Small Talk, a short film under the "sci-fi/horror/comedy" amalgamation manages to hit each genre tenet succinctly. The sci-fi tastes like Cronenberg and toned down Dead Alive Peter Jackson while the comedic strength is easily found with character chemistry and the horror reigns as a powerful discourse on misogyny, economics, and various other relatable themes, all from the subjective of a phone sex operator whose severe headaches are beginning to have strange connections to her most unsavory callers. In short, Small Talk is immersive, challenging, and strengthened by the emotive performance of its lead, Al (Manini Gupta). Many of us have been in service of someone in some capacity during our lives and it's never completely enjoyable.

Tuesday, May 10, 2016

Colors in Darkness: Diversity in Horror, Paranormal & Dark Fantasy

Some time ago in a writers group far, far away, writers, Dahlia DeWinters, Kenya Moss-Dyme, Eden Royce and Mya Lairis joined together and reveled in a mutual love of scares, thrills and ominous lit. Stories were shared and beta read, and much discussion was to be had. One reoccurring tale was of how difficult it was to find diverse works in dark lit at conventions, at the book stores and even online. Considered to be fringe at best and given worrisome looks at the worst, the decision to band together was an easy one.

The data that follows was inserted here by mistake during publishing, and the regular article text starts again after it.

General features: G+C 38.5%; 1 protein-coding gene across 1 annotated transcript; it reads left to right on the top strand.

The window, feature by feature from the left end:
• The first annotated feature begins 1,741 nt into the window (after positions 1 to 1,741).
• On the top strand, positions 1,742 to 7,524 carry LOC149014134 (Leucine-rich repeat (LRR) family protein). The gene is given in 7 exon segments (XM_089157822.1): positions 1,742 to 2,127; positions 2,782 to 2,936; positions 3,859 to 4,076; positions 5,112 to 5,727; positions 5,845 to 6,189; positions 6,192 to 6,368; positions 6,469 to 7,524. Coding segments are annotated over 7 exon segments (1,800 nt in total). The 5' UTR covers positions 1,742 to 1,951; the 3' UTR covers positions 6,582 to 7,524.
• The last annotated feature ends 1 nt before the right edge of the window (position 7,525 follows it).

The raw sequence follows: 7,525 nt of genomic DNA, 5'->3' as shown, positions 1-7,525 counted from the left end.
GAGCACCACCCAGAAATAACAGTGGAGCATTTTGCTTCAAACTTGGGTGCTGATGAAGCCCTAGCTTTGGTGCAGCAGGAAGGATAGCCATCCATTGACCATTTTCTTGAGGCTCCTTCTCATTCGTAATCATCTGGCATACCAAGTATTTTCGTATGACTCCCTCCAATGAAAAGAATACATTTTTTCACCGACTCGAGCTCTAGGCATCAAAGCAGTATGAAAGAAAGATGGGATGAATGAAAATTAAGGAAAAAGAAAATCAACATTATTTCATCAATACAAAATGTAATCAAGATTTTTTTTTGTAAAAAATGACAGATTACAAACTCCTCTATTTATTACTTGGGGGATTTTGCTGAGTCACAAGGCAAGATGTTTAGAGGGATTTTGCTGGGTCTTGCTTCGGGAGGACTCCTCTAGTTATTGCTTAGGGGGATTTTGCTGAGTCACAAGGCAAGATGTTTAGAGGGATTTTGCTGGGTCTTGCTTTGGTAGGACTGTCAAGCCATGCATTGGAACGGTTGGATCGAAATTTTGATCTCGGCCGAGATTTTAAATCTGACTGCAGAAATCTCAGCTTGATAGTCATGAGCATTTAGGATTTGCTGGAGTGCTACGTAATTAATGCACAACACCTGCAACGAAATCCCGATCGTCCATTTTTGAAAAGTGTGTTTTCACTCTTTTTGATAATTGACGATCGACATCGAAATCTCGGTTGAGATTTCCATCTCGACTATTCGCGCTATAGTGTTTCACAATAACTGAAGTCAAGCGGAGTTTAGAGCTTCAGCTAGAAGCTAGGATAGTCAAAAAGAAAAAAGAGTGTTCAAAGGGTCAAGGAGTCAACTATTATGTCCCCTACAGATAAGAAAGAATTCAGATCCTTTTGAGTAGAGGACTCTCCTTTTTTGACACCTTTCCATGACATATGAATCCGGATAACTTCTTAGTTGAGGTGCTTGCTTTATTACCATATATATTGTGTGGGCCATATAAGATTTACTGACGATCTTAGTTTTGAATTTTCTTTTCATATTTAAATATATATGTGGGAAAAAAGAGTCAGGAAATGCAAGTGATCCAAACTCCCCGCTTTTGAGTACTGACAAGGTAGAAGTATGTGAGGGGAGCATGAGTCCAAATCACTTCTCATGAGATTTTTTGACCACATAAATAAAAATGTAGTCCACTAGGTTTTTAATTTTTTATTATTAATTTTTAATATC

The first Colors in Darkness event was planned for October 2015. The call went out seeking writers of diverse horror, paranormal and dark fantasy for the Facebook bash which covered Halloween’s Eve through to the Day of the Dead. Some of the authors chiming in to participate I knew, but many others I did not. Folk came out of the woodwork and so too did a few sponsors. It was a magical time with prizes, games, free reads and trivia. I was both surprised and pleased by the participation of the attendees and the graciousness of the contributing participants. My TBR (To Be Read) pile grew even larger during that party.